Tag: recommendations

Chalion

Lois McMaster Bujold’s Chalion series of medieval fantasy based on historical Spain is comprised of three books (The Curse of Chalion, The Paladin of Souls, and The Hallowed Hunt) and some novellas (haven’t read these yet) all set in the same world. They all stand alone, which is notable as I’ve been reading a lot of first-book-in-a-series lately, and it was so nice to read something with an actual beginning, middle, and ending. It was also wonderful to read something with active, capable characters who could keep up with the implication of events in their own world and actually even beat me to figuring some things out. Bujold’s writing is a delight and her characters are real, flawed people who are easy to root for. The world also feels very real, too, likely bolstered by the fact that, unlike a lot of the YA fantasy we’ve done, it doesn’t carefully tiptoe around things like the existence of homosexuality and abortion or the consequences of rape and war.

Also!!! Paladin of Souls has a character who’s fat but it’s not a character flaw!!! I’ve literally never seen this in a fantasy novel before, the only time his weight comes up as anything but a neutral physical descriptor is toward the end where it’s noted that after some times trapped under siege he’s thinner and it’s sad because it shows how much he’s been through.

Oddly, this series seems to get sold as romance, which is weird because it’s… not. Especially for medieval fantasy where who-marries-who court-style stuff is usually a big focus, it lacked romance. It’s really weird, kind of the opposite of the Hundred Thousand Kingdoms, which was sold as straight fantasy but was actually romantic fantasy.

Also, as a final pre-jump aside, despite these being excellent fantasy, Bujold is actually known for her space opera series, to the point that it got her a lifetime achievement award at last year’s Hugos, and if you follow the sidebar, you may know space opera bores me to tears. I’d be curious to hear if any fans of the genre are familiar with her series.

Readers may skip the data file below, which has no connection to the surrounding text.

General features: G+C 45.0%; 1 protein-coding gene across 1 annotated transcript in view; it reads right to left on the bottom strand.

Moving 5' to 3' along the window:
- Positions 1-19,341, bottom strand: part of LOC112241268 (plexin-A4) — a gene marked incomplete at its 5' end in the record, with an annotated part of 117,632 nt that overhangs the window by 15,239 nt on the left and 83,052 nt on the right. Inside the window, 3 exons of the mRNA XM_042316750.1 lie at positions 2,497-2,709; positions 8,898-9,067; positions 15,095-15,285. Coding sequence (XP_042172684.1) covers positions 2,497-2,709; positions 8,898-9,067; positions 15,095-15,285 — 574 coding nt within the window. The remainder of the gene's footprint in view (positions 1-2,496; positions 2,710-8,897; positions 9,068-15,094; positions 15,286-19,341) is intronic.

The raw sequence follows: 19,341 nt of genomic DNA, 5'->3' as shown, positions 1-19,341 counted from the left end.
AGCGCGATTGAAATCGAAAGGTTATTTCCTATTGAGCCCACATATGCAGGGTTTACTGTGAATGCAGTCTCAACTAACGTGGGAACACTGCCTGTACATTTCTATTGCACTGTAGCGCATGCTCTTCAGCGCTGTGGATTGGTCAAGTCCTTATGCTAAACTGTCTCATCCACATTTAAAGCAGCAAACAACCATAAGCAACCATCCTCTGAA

Anyway.

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Shadowrun Returns, Shadowrun: Dragonfall and Shadowrun: Hong Kong

You know how long-running horror franchises would inevitably have an installment set IN SPACE in a desperate attempt to cling to life by introducing a superficial new element that doesn’t actually fit the genre? Well, Shadowrun is an old TRPG that can be accurately described as cyberpunk but WITH MAGIC. In 2012 magic came back, a large percentage of people turned into various fantasy races, many animals mutated into mythological beasts, people learned to summon and bind spirits of nature, dragons awoke from their millennia-long slumber and decided that running corporations is a good substitute for hoarding gold. Meanwhile, technology advanced in a classic cyberpunk fashion: prosthetics enhancing your abilities beyond human limits, cybernetic implants allowing full-immersion link to cyberspace inventively called the Matrix, etc.

These events resulted in a weakening and sometimes outright collapse of governments, with corporations essentially taking their place and running the world in an orgy of wild capitalism.

The game takes its name after shadowrunners, the presumed PCs, who are essentially freelance black books operatives hired by various corporations, organized crime syndicates and individual clients as deniable assets to do various shady jobs.

Honestly, my knowledge of the setting is rather limited, and I would appreciate someone chiming in on it. From what I’ve seen of it, it feels that sometimes Shadowrun strikes gold in its design (like how it has literal lizard people dragons – a classic metaphor for greed and malice – essentially running the world through corporate proxies) and other times it’s content to just throw “awesome” concepts together (Magic! Cyberware! Matrix! Samurai!) with little regard to creating a thematically-coherent whole.

But anyway, apparently there are three relatively new RPGs set in this setting, and I’ve decided to check them out. They are… pretty solid, actually.

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Night in the Woods

This game is really good and you should play it. I cried so many times. It’s a bit small for a $20 game, but definitely pick it up if there’s a sale.